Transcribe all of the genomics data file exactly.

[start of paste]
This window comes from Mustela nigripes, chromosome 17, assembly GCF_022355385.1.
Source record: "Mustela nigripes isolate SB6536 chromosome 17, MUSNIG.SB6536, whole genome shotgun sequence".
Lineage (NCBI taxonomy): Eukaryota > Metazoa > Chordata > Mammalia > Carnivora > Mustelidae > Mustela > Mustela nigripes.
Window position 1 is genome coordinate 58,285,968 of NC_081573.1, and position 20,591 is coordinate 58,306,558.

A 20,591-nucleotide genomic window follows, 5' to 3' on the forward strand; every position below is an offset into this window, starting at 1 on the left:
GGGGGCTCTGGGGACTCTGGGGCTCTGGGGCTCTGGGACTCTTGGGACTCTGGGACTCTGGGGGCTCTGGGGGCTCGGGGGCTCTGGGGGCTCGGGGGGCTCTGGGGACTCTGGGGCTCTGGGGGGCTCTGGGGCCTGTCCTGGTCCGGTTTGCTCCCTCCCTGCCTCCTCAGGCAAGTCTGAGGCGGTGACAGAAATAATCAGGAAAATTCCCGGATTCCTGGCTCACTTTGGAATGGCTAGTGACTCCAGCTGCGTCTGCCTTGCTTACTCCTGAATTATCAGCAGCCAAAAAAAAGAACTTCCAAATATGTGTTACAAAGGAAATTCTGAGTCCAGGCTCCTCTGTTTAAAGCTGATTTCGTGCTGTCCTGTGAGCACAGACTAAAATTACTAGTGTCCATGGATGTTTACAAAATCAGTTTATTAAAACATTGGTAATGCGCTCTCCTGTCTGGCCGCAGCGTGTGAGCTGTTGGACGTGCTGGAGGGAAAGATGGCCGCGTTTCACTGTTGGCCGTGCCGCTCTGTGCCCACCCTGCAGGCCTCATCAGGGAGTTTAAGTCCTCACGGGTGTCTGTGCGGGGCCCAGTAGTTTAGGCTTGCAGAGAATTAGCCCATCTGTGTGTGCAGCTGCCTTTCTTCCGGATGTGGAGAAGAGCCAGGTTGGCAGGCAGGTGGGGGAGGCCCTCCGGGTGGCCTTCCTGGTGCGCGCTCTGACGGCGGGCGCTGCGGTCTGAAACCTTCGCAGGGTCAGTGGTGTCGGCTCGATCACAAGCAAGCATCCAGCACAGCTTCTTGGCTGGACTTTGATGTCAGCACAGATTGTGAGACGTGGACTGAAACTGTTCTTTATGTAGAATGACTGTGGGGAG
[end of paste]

This window comes from Mustela nigripes, chromosome 17, assembly GCF_022355385.1.
Source record: "Mustela nigripes isolate SB6536 chromosome 17, MUSNIG.SB6536, whole genome shotgun sequence".
Lineage (NCBI taxonomy): Eukaryota > Metazoa > Chordata > Mammalia > Carnivora > Mustelidae > Mustela > Mustela nigripes.
Window position 1 is genome coordinate 58,285,968 of NC_081573.1, and position 20,591 is coordinate 58,306,558.

A 20,591-nucleotide genomic window follows, 5' to 3' on the forward strand; every position below is an offset into this window, starting at 1 on the left:
GGGGGCTCTGGGGACTCTGGGGCTCTGGGGCTCTGGGACTCTTGGGACTCTGGGACTCTGGGGGCTCTGGGGGCTCGGGGGCTCTGGGGGCTCGGGGGGCTCTGGGGACTCTGGGGCTCTGGGGGGCTCTGGGGCCTGTCCTGGTCCGGTTTGCTCCCTCCCTGCCTCCTCAGGCAAGTCTGAGGCGGTGACAGAAATAATCAGGAAAATTCCCGGATTCCTGGCTCACTTTGGAATGGCTAGTGACTCCAGCTGCGTCTGCCTTGCTTACTCCTGAATTATCAGCAGCCAAAAAAAAGAACTTCCAAATATGTGTTACAAAGGAAATTCTGAGTCCAGGCTCCTCTGTTTAAAGCTGATTTCGTGCTGTCCTGTGAGCACAGACTAAAATTACTAGTGTCCATGGATGTTTACAAAATCAGTTTATTAAAACATTGGTAATGCGCTCTCCTGTCTGGCCGCAGCGTGTGAGCTGTTGGACGTGCTGGAGGGAAAGATGGCCGCGTTTCACTGTTGGCCGTGCCGCTCTGTGCCCACCCTGCAGGCCTCATCAGGGAGTTTAAGTCCTCACGGGTGTCTGTGCGGGGCCCAGTAGTTTAGGCTTGCAGAGAATTAGCCCATCTGTGTGTGCAGCTGCCTTTCTTCCGGATGTGGAGAAGAGCCAGGTTGGCAGGCAGGTGGGGGAGGCCCTCCGGGTGGCCTTCCTGGTGCGCGCTCTGACGGCGGGCGCTGCGGTCTGAAACCTTCGCAGGGTCAGTGGTGTCGGCTCGATCACAAGCAAGCATCCAGCACAGCTTCTTGGCTGGACTTTGATGTCAGCACAGATTGTGAGACGTGGACTGAAACTGTTCTTTATGTAGAATGACTGTGGGGAG